1879 - 1968


Born in Norway, Ellen Gleditsch was a pioneer of radiochemistry, a networking master, and an activist for women in science.

As a young girl, Ellen Gleditsch inherited interest on natural sciences from her father, and at the age of 18 years old, encouraged from her parents to become independent, Gleditsch started an apprenticeship in pharmacy. During her time working as a pharmacist, Gleditsch taught pharmacy students, and with 23 years old she continued her education in chemistry, as a lab assistant. Later, she moved to Paris and grew interest in radioactivity.

Never afraid of networking and pursuing her dreams, she made her way into Marie Curie’s lab, where she worked for a few years; her main task being the purification of radium by fractional crystallisations.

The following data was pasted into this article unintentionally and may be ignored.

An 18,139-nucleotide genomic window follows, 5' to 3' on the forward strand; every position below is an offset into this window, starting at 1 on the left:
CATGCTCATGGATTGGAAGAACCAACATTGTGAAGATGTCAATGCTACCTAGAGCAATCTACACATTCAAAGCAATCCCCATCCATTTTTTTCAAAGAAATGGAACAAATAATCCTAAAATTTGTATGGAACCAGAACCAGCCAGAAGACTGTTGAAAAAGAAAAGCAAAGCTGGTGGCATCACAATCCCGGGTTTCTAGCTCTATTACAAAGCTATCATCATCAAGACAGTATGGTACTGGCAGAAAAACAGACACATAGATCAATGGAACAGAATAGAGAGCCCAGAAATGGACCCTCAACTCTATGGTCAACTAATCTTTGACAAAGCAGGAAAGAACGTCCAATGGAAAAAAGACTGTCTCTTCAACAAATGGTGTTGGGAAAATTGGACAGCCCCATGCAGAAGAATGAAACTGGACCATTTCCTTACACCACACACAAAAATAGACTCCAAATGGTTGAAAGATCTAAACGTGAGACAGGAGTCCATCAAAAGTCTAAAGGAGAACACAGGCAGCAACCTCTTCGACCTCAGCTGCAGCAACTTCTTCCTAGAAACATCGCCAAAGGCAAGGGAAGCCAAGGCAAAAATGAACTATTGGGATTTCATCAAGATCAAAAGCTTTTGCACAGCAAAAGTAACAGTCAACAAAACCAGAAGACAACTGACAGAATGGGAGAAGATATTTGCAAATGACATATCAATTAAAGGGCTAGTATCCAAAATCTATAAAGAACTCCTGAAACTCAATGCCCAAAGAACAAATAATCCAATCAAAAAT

In 1912, Gleditsh received a grant to become a fellow at the University of Oslo, where she led the first radioactivity research group. However, after a time in Oslo, Gleditsh missed the benefits of being part of a radioactive research community, thus, she looked for another experience abroad. She received a scholarship to study in US and, despite the initial rejection from the US universities, she managed to continued her research on radium in Yale University.

Throughout her life, Gleditsch got in touch with many women working in radioactivity. For example, she approached Lise Meitner saying: “I do wish to make your acquaintance; we have radioactivity in common.”

Gleditsh was a strong supporter of women in science. She promoted scholarships for women, co-founded the Norwegian Women Academics' Association, and led the International Federation of University Women.

Written by: Enriqueta Vallejo-Yagüe.